Native Greenlanders consume a specialized diet that’s high in fat and proteins – mostly from seals and whales that eat fish containing omega-3 fatty acids. Now, an analysis of their genetic makeup reveals how they’re uniquely adapted to their extreme environment: The Inuit possess a number of genetic variations that help control fat metabolism, cholesterol, and also weight and height. The findings, published in Science this week, suggests that people differ in how we physiologically respond to diets.
"The original focus on fish oil and omega-3s came from studies of Inuit. On their traditional diet, rich in fat from marine mammals, Inuit seemed quite healthy with a low incidence of cardiovascular disease, so fish oil must be protective," UC Berkeley’s Rasmus Nielsen said in a statement. "We’ve now found that they have unique genetic adaptations to this diet, so you cannot extrapolate from them to other populations. A diet that is healthy for the Inuit may not necessarily be good for the rest of us."
The large international team analyzed the genomes of 191 Greenlandic Inuit who have less than 5% European ancestry, and then compared these results to 60 European and 44 Han Chinese individuals. The researchers were looking for mutations that occur in a significant portion of the Inuit but in few or no other groups. That would suggest the mutations were useful for Inuit survival, but not essential for others.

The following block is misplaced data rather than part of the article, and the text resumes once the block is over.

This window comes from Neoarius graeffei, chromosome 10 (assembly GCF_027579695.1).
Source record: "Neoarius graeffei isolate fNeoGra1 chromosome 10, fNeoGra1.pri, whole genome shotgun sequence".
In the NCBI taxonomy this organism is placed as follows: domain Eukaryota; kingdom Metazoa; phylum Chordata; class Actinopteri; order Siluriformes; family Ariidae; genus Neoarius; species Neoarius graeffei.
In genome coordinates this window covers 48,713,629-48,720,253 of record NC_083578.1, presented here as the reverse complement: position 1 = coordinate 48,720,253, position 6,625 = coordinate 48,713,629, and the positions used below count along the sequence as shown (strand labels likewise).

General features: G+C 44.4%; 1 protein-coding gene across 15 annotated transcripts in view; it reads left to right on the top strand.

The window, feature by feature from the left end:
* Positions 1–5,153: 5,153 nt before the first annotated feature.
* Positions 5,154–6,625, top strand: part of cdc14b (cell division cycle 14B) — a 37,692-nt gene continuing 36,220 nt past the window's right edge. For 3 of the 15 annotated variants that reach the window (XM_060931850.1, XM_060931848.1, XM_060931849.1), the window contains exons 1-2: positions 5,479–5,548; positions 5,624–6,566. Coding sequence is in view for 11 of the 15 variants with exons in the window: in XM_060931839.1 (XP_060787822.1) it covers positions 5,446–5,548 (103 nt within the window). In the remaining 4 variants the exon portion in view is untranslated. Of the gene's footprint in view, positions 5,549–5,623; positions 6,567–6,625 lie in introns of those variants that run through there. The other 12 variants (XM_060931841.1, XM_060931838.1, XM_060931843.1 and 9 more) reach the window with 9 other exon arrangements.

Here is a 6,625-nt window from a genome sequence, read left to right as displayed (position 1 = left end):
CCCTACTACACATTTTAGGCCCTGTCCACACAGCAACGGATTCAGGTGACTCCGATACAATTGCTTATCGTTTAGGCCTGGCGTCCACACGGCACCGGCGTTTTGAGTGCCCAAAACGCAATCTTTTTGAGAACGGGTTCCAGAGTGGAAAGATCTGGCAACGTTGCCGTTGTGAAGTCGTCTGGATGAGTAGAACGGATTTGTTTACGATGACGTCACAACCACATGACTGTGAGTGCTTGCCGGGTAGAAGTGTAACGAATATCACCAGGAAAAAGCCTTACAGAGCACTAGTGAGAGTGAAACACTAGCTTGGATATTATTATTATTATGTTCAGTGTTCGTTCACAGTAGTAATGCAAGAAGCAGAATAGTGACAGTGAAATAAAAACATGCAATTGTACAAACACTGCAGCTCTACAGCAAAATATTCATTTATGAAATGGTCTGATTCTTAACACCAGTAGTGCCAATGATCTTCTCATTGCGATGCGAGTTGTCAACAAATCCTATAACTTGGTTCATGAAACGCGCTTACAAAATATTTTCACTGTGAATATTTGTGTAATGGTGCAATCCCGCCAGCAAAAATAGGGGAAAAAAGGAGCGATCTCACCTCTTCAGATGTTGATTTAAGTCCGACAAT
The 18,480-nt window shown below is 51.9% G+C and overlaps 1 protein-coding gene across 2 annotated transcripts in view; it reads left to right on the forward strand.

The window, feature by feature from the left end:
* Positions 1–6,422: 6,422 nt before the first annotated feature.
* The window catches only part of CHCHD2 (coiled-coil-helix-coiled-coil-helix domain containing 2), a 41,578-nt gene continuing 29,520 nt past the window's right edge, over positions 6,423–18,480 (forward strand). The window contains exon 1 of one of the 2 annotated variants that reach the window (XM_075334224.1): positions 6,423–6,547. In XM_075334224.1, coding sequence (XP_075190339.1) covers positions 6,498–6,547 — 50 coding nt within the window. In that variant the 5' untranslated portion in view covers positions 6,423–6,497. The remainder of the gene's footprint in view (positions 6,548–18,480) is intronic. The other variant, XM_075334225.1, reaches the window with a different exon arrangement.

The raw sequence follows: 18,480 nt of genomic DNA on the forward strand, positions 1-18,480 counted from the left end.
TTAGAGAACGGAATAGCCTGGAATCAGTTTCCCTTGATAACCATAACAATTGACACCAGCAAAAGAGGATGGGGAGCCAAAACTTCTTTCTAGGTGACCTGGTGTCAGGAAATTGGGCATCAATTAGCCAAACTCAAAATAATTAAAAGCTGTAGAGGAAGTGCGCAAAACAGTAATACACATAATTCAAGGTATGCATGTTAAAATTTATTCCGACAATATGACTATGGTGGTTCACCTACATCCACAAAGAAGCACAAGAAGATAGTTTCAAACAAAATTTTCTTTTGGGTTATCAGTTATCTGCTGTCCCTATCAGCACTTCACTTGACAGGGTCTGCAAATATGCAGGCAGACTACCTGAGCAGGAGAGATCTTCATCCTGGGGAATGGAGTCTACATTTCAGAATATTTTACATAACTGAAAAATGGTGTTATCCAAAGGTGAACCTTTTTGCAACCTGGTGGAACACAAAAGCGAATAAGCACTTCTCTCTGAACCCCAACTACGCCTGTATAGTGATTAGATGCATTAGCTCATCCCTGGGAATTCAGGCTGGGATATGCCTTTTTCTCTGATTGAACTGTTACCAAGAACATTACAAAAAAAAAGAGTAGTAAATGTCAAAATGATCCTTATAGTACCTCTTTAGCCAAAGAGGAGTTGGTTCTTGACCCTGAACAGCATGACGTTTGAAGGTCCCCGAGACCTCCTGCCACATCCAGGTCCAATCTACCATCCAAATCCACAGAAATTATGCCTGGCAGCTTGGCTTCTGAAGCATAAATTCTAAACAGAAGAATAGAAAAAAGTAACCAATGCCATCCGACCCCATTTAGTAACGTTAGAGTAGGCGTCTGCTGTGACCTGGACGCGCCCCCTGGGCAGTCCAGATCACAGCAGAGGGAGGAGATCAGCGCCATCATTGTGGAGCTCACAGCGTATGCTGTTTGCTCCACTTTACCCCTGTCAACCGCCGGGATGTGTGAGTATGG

The team identified a number of mutations that help counteract the effects of eating a lot of marine mammal fat. One cluster of mutations occurs in genes that control the conversion of omega-6 and omega-3 fatty acids into polyunsaturated fatty acids. The mutations decrease the production of these fatty acids, which are abundantly available from the Inuit diet already.
Additionally, since growth is partly regulated by an individual’s fatty acid profile, some of these genetic mutations influence height. While height is controlled by many genes, these mutations have some of the strongest effects ever seen. They reduce height by 2 centimeters, or nearly an inch.
These mutations appear to be at least 20,000 years old, and they likely arose in Siberians living in the Arctic. Selection for these genes began before the Inuit population diverged from Native Americans – back when their common ancestors lived around the Bering Strait land bridge connecting Asia and North America.
“We think it is a quite old selection that may have helped humans adapt to the environment during the last ice age, but the selection is far stronger in the Inuit than anywhere else,” added joint lead author Matteo Fumagalli of University College London. “It’s fascinating that Greenlanders have a unique genetic makeup that lets them better use their traditional food sources.”
Ukkusissat, Greenland. Photo by Malik Milfeldt